My first dilemma came only thirty minutes into the seven hour journey – unrelenting thirst. The drunk version of myself had spent every penny I had at the pub the night before with the girl so the convenient option of strolling into a shop and buying a bottle wasn’t available. This left me with two really quite shit options – to either find the nearest public bathroom and drink shamefully from one of the germ-ridden taps, or to steal a bottle of water from anywhere and everywhere in the ultimate heist of thirst – I did say both were quite shit.
As the sun blasted its rays onto my dripping forehead, I began to scout for any shop, supermarket or building that I suspected may be in possession of a cold-water tap. Surprisingly enough, I found one after a mere ten minutes of walking. Giant yellow letters spelling out Morrison’s, one of the leading supermarket brands in the United Kingdom, began to emerge from the trees obstructing my view and my face lit up in a way that it never had before – the sort of face you’d pull if you had just found your dog after it had been missing for a week. I stepped inside Morrison’s with a heavy ambition on my shoulders, but turned away just a few seconds later when I read the sign on the men’s bathroom door reading: “Cleaning in progress”.
What are the chances of that?
The woman’s bathroom was more open and free than Gandhi, and I was tempted for a brief moment, but my morals declined the opportunity.
The search continued for the next three hours of the journey, but to no avail. I scoured corner shops, mini-supermarkets, anonymous buildings, restaurants and I even pondered a few houses, but the sight of a tap never came into my dizzy vision for as much as I wanted it to. It got to the stage where when I entered a shop in search of a bathroom, I would actually stop by the cold-water bottle section just to stare in awe at the water for a brief moment before leaving. Sad, I know – I’m sure I could easily have scrounged fifty pence off a generous customer for a small bottle, but my confidence that day was virtually non-existent and I had no courage to speak to anyone, barely even myself after what I’d done to myself. Three hours of walking with no food, water or phone and I honestly felt like I was going to die, but I kept going.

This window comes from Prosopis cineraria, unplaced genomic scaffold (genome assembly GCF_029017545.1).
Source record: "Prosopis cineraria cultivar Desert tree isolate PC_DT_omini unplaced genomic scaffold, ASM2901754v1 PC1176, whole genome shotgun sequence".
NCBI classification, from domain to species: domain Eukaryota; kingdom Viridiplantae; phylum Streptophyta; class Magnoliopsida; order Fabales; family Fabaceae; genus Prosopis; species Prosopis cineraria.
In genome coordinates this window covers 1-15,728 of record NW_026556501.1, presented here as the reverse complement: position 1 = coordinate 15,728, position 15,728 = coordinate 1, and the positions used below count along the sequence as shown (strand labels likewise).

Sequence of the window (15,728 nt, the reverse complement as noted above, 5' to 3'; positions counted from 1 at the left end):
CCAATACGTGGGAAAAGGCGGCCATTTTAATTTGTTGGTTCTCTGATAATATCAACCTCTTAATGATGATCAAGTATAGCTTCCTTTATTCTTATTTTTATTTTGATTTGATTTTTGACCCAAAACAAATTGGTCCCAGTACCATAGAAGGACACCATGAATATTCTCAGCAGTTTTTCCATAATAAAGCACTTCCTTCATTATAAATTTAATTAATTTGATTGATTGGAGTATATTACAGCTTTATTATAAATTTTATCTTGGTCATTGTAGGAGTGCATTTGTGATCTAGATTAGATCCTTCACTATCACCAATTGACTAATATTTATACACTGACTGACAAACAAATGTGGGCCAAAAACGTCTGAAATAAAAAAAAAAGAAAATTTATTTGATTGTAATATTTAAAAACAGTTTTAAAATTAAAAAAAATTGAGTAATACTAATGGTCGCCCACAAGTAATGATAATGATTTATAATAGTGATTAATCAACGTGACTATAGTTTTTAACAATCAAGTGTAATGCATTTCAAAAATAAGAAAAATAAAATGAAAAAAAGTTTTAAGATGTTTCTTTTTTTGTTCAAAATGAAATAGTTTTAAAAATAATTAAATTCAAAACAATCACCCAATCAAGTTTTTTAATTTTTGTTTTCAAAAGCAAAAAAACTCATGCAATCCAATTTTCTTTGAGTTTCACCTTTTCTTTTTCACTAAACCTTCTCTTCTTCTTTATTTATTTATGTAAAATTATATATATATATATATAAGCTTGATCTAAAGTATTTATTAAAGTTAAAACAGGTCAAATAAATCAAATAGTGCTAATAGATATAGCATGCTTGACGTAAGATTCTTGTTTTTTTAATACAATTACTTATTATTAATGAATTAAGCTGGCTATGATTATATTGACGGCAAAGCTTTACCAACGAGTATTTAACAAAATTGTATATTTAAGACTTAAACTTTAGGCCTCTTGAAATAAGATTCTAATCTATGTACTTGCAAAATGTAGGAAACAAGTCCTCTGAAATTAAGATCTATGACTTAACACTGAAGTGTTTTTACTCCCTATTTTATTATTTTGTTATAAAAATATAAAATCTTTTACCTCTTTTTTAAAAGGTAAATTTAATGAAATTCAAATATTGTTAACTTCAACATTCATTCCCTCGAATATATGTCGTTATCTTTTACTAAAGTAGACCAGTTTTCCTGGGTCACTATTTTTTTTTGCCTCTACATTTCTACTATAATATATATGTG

I hate schools and I’m not sure why. There’s probably a high chance that it has something to do with the fact that I was mercilessly bullied from the first year to the last, but I’m still open to other reasons. I tend to avoid schools at all costs, and whenever I’m about to pass one, I glance at the time in order to determine whether or not it’s lunch time and I will get ambushed by a group of studious teenagers. I think there’s around the region of around three schools of different varieties on the path that I led home on my journey. I glided past one with ease, the second with only the sight of a few senior students, and the third, well; it was probably one of the most outrageously humiliating experiences of my life.
The balance of life on this planet is so unbelievably toxic and frustrating. It seems far too easy for one to get themselves into a shitty situation than it is for one to get out of a shitty situation and this is something I’ve certainly learned the hard way. One moment I was blissfully snogging the face off this girl I’d recently met on Tinder outside one of the most beautifully decorated flats I’d ever set foot in, and just four hours later, I found myself trudging along a closed off pavement next to a bustling motorway while pitifully swigging from a half-empty (it definitely wasn’t half full) bottle of lukewarm Volvic water. I’m undecided whether or not I believe in karma but if it does exist then it definitely doesn’t work in the same way for me as it does for the rest of the human race. For me, it’s been a sort of spontaneous canon that spurts out pleasure and pain in unpredictable sequences at any random time. I digress, but the fact that I ended up trekking sixteen miles from Edinburgh to my house last week definitely helps my case: that life’s a bitch.